The Podocarpaceae (known as podocarps) is the third and largest family of native conifers in New Zealand with eight genera and 18 described species. The family is southern in its origins but today is most common in the subtropics and tropics and extends as far north as Japan and Central America, and are typically trees of moist forests. The podocarps are distinguished from other conifers by their highly modified and reduced cones with a swollen fleshy cone scale either enclosing the seed or with the seed on top of it. Unlike most other conifers, podocarp fruits are well adapted to bird dispersal.
The first podocarp genus in New Zealand I want to review is Dacrycarpus with one species here, Dacrycarpus dacrydioides or kahikatea. The genus has nine species and is distributed from New Zealand north into Melanesia and across to SE Asia and south China. Kahikatea, which only occurs in New Zealand, looks similar to Dacrycarpus imbricatus from SE Asia.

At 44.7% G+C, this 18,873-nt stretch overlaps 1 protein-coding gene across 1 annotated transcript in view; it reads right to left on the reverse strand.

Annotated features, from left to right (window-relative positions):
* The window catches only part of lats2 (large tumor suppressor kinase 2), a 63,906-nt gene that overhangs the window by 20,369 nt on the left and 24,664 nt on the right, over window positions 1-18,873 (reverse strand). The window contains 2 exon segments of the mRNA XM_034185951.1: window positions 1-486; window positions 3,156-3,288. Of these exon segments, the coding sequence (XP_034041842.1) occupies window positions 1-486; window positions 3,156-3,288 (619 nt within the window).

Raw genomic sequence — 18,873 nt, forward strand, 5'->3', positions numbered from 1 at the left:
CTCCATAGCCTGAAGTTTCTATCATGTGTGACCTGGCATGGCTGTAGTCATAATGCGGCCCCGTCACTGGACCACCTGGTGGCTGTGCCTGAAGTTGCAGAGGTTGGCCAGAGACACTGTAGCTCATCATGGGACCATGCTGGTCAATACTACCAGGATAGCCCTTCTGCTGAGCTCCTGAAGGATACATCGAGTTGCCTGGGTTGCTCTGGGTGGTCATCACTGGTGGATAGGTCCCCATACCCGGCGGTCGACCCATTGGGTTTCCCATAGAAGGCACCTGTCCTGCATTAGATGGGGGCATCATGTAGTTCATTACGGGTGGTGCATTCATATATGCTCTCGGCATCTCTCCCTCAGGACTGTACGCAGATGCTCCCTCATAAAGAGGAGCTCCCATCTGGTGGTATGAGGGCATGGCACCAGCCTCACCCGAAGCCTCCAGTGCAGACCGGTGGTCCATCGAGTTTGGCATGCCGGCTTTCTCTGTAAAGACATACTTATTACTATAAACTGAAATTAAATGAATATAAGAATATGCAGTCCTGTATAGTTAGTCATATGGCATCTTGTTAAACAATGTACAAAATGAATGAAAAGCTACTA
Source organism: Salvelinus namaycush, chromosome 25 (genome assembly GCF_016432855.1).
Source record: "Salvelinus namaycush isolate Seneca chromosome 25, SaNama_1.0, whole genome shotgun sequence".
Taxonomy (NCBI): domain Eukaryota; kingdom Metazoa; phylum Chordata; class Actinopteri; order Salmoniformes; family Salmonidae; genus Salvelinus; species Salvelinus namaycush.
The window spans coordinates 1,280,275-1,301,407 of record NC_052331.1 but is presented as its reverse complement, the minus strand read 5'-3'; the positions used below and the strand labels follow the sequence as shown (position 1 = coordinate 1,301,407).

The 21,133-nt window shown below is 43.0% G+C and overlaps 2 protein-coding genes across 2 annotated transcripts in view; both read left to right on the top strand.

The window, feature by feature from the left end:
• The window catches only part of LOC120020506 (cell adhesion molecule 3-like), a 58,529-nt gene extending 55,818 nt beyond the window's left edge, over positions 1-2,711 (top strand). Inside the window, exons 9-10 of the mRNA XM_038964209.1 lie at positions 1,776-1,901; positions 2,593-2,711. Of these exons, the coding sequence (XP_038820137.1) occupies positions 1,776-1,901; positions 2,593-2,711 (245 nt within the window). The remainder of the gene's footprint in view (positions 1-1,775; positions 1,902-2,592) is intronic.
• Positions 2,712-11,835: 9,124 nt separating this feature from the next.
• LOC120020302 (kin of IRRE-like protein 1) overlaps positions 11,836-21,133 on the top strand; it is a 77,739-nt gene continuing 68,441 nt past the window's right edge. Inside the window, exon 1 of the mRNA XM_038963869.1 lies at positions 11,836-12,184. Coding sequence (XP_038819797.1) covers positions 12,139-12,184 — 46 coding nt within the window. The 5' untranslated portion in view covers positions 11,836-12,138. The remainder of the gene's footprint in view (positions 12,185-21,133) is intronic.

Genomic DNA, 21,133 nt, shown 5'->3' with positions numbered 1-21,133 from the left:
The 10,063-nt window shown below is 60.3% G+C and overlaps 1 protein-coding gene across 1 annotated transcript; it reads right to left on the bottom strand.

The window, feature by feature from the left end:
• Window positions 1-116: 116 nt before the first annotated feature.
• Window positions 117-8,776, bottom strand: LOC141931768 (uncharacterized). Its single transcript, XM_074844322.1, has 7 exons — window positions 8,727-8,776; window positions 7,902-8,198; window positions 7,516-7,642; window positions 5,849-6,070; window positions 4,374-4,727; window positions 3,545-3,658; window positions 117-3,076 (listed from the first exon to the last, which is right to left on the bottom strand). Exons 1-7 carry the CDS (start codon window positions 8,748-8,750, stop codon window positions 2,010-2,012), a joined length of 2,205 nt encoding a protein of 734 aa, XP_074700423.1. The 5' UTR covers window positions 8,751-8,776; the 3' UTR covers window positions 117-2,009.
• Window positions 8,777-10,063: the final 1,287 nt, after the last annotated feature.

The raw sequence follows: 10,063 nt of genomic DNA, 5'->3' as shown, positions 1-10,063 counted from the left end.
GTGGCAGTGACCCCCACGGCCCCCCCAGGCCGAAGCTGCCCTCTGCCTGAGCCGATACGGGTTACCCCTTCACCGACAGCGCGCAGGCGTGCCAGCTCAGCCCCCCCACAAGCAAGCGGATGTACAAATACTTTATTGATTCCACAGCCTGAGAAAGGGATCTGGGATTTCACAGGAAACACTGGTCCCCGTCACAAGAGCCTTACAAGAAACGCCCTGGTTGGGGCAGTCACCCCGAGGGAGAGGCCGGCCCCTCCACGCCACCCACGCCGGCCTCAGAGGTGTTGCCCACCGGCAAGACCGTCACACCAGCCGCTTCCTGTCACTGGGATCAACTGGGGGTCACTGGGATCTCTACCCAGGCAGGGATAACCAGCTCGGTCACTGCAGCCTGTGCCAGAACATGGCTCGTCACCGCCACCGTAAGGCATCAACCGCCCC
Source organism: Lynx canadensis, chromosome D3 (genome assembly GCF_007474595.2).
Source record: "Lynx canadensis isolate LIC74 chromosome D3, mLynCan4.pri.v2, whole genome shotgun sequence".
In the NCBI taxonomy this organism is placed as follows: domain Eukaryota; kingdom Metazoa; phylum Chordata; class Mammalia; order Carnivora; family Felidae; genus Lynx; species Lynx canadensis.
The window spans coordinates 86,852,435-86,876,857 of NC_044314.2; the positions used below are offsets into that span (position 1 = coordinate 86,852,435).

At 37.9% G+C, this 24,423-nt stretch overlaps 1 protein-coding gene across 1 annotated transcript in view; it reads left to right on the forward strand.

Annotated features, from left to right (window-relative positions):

Kahikatea is our tallest tree (to 65 m) and forms dense stands on recent alluvial soils but also occurs in lower hill country mixed conifer-angiosperm forests throughout the country. Kahikatea regenerates after disturbance, especially river flooding, and can form extensive dense even-aged stands. The range of this species has been greatly diminished since human settlement but extensive stands of kahikatea can still be found on the flood plains of South Westland.
Kahikatea is easily distinguished from similar looking podocarps like matai and rimu by its dark grey bark that separates into round flakes which are black underneath, and its small scale-like leaves. When in fruit, trees turn bright red-orange and as the cones fall, they carpet the forest floor. Kahikatea forests provided rich habitat for native birds, especially when fruiting.
For anyone interested in the history of these beautiful and pivotal New Zealand ecosystems, ‘Ngā Uruora (The Groves of Life) Ecology and History in a New Zealand Landscape’ by the late Geoff Park, an outstanding New Zealand ecologist, is the seminal book and a must read.